It may or may not be a well-known fact that the Uluru Statement From The Heart has a beautifully subtle, double meaning.
The first and most obvious one is that this one-page statement is an invitation to Australians, an invitation to listen and understand Aboriginal Australians in a way that comes from their heart. Rich in Indigenous practice, the idea to walk along with me is a generous, deeply personal courtesy being extended to all Australians from Indigenous Australia.
Come, walk beside me. Come, see me. Come, listen to me. Please listen.
The other meaning is less obvious. The Uluru Statement was developed and signed off at Uluru, our nation’s heart, the geographic core of our vast country. It is deeply symbolic of Aboriginal culture that Uluru, Australia’s heartland, its spiritual centre, was chosen as a place to finalise a simple document that was years in the making with the input of so many richly diverse, far reaching Aboriginal nations.
Covering tens of thousands of kilometres and reaching 1,200 Indigenous community representatives, the Uluru Statement working group spent years developing the crystal clear but deeply complex document that Sky News Australia spent 24 hours demolishing.
And therein lies the rub.
If you were a person who monitors Australia’s media in all its forms, you would have noticed by now that the voices of those thousands of Indigenous people, the years of hard work and dialogue, the earnest, forgiving, generous pleadings from the heart, have all been drowned out for a 10 second sound bite from a white bloke who just happens to be leading an increasingly unrepresentative political party.
It’s a funny thing to have a white man dominating the 24 hour news cycle with his constant voice as he busily proclaims every hour of every day that Indigenous Australians don’t need a voice. But why should they, when Peter Dutton’s alright Jack? Have a close look at how predictably the opposition leader gets his voice out there; he opens his mouth and Australia’s media come running. Peter Dutton says his pie is too hot, Peter Dutton gives us his favourite fish recipe, all amplified and promoted relentlessly across Australian media daily.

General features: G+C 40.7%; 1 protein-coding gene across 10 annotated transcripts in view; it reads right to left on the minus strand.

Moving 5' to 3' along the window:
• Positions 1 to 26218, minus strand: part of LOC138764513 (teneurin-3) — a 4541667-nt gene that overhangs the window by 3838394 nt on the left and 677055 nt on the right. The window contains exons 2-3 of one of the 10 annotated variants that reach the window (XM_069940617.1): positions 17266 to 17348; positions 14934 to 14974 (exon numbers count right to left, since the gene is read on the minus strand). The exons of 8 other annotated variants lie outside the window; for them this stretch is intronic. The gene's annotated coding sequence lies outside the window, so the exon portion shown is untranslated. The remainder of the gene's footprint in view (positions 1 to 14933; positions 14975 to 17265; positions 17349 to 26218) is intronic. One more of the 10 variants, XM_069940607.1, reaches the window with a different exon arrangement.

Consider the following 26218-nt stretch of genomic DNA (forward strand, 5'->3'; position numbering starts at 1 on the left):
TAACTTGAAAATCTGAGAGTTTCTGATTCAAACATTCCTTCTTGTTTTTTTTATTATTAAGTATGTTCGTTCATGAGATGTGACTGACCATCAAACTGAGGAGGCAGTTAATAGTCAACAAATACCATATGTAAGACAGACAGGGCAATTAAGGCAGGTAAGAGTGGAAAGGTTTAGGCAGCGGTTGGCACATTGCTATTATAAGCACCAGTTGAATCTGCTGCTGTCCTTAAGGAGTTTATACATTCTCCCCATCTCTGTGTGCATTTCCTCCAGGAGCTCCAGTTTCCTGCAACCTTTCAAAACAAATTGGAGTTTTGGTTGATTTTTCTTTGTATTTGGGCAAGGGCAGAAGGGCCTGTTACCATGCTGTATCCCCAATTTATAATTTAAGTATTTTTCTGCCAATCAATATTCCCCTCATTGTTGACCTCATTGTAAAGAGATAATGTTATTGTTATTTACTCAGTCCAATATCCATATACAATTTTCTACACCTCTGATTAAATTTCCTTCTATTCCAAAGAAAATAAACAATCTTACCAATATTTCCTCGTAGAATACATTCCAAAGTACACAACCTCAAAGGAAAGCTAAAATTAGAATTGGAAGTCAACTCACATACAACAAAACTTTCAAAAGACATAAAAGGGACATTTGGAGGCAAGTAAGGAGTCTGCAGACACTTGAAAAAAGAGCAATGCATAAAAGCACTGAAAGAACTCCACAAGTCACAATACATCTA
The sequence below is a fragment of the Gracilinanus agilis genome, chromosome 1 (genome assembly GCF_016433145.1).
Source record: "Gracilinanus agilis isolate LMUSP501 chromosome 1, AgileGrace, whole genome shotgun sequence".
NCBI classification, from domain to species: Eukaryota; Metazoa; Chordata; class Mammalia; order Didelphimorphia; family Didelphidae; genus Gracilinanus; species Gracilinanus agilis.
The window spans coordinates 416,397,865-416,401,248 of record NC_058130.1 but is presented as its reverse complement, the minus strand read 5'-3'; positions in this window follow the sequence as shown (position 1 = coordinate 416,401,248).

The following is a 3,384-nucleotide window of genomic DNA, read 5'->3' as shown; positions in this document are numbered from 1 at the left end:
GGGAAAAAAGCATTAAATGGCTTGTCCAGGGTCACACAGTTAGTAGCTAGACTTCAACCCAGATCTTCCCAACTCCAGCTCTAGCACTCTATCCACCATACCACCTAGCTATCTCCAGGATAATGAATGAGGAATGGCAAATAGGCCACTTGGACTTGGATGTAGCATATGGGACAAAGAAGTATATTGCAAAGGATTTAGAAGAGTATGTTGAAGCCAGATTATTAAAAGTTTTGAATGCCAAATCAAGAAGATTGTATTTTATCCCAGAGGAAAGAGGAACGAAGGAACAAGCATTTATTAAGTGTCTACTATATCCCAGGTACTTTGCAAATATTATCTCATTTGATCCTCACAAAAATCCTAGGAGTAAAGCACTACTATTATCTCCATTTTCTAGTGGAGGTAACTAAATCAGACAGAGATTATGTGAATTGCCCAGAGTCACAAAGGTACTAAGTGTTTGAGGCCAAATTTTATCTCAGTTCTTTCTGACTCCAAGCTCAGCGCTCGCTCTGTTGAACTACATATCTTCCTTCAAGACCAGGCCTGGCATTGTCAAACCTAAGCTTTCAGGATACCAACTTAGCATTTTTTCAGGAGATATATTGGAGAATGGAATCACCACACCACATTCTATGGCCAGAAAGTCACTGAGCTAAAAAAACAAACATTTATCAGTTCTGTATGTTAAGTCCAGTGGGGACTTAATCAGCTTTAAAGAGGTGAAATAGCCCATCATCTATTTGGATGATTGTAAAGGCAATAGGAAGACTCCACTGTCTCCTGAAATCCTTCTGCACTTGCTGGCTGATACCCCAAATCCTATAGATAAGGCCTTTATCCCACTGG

The vast majority of Dutton’s daily comments on the Voice are comments that Dutton has already said in a thousand different ways, in hundreds of different interviews, over many, many months. But still the media treat his every utterance like a rare pearl of infinite wisdom, headlining it and holding it aloft like a magic jewel instead of treating his deliberately deceitful and antagonistic statements like the derivative, tedious, stale, repetitively boring shit that they are.
If only Indigenous Australians, especially the women, got 1% of the media coverage Dutton has laid at his feet, there would be little need for a Voice to Parliament.
After all, why should our media give prominence to the opinions and views of rarely heard Indigenous women on the Indigenous Voice when they can platform the views of a white man who stands in the centre of Australia’s most important forum, Parliament House? The poor man can barely get his views heard.
Peter and his powerful, elite white friends funding the No campaign don’t believe in the Voice To Parliament because they already have a voice. It’s their power, their privilege not anybody else’s. Why share it around with others?
It is to Australian media’s eternal shame that the leader of the opposition has been repeatedly platformed and disproportionately highlighted in an issue that largely has nothing to do with him. Drowning out the voices of those who desperately crave to be heard by consistently amplifying the Trumpian ramblings of a political liar is a hideous stain on their profession that will never leave them.
It also points toward a dangerous path ahead in our democracy. All anyone has to do to hijack the daily news cycle is to drip-feed outrageous inanities twice a day, drowning out the voices of the very people begging to be listened to. Watch out for it coming to our next major election campaign in an ugly way Australia can never reverse.
We know the Murdochracy have been busily indulging the opposition and the No campaign in this game, but this hideous amplification of meritless drivel from the ABC, helped along by a social media team of 10 year olds and a management team of cowered, catastrophically tone deaf has-beens, has been something to behold.